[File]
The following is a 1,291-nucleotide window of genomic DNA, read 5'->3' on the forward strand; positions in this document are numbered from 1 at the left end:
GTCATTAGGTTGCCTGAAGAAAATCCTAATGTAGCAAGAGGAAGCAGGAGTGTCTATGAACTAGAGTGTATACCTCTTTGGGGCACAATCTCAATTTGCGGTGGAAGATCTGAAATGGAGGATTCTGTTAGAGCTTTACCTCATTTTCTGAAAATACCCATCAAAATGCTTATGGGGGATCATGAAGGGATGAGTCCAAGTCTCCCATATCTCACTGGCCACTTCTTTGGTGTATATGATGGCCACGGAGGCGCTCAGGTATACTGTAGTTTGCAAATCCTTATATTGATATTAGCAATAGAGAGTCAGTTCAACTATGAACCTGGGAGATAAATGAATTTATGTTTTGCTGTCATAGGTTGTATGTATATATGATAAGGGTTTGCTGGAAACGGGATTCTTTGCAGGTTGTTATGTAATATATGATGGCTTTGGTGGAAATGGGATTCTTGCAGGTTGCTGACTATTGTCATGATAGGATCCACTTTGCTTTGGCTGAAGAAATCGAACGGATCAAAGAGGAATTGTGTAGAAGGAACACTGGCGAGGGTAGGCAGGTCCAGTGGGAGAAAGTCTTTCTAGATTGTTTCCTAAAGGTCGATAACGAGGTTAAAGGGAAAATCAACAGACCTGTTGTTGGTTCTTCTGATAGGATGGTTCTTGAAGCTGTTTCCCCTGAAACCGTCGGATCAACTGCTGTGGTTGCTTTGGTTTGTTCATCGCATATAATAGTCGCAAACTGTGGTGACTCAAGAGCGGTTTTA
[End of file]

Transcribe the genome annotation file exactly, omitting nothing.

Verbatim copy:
The following is a 1,291-nucleotide window of genomic DNA, read 5'->3' on the forward strand; positions in this document are numbered from 1 at the left end:
GTCATTAGGTTGCCTGAAGAAAATCCTAATGTAGCAAGAGGAAGCAGGAGTGTCTATGAACTAGAGTGTATACCTCTTTGGGGCACAATCTCAATTTGCGGTGGAAGATCTGAAATGGAGGATTCTGTTAGAGCTTTACCTCATTTTCTGAAAATACCCATCAAAATGCTTATGGGGGATCATGAAGGGATGAGTCCAAGTCTCCCATATCTCACTGGCCACTTCTTTGGTGTATATGATGGCCACGGAGGCGCTCAGGTATACTGTAGTTTGCAAATCCTTATATTGATATTAGCAATAGAGAGTCAGTTCAACTATGAACCTGGGAGATAAATGAATTTATGTTTTGCTGTCATAGGTTGTATGTATATATGATAAGGGTTTGCTGGAAACGGGATTCTTTGCAGGTTGTTATGTAATATATGATGGCTTTGGTGGAAATGGGATTCTTGCAGGTTGCTGACTATTGTCATGATAGGATCCACTTTGCTTTGGCTGAAGAAATCGAACGGATCAAAGAGGAATTGTGTAGAAGGAACACTGGCGAGGGTAGGCAGGTCCAGTGGGAGAAAGTCTTTCTAGATTGTTTCCTAAAGGTCGATAACGAGGTTAAAGGGAAAATCAACAGACCTGTTGTTGGTTCTTCTGATAGGATGGTTCTTGAAGCTGTTTCCCCTGAAACCGTCGGATCAACTGCTGTGGTTGCTTTGGTTTGTTCATCGCATATAATAGTCGCAAACTGTGGTGACTCAAGAGCGGTTTTA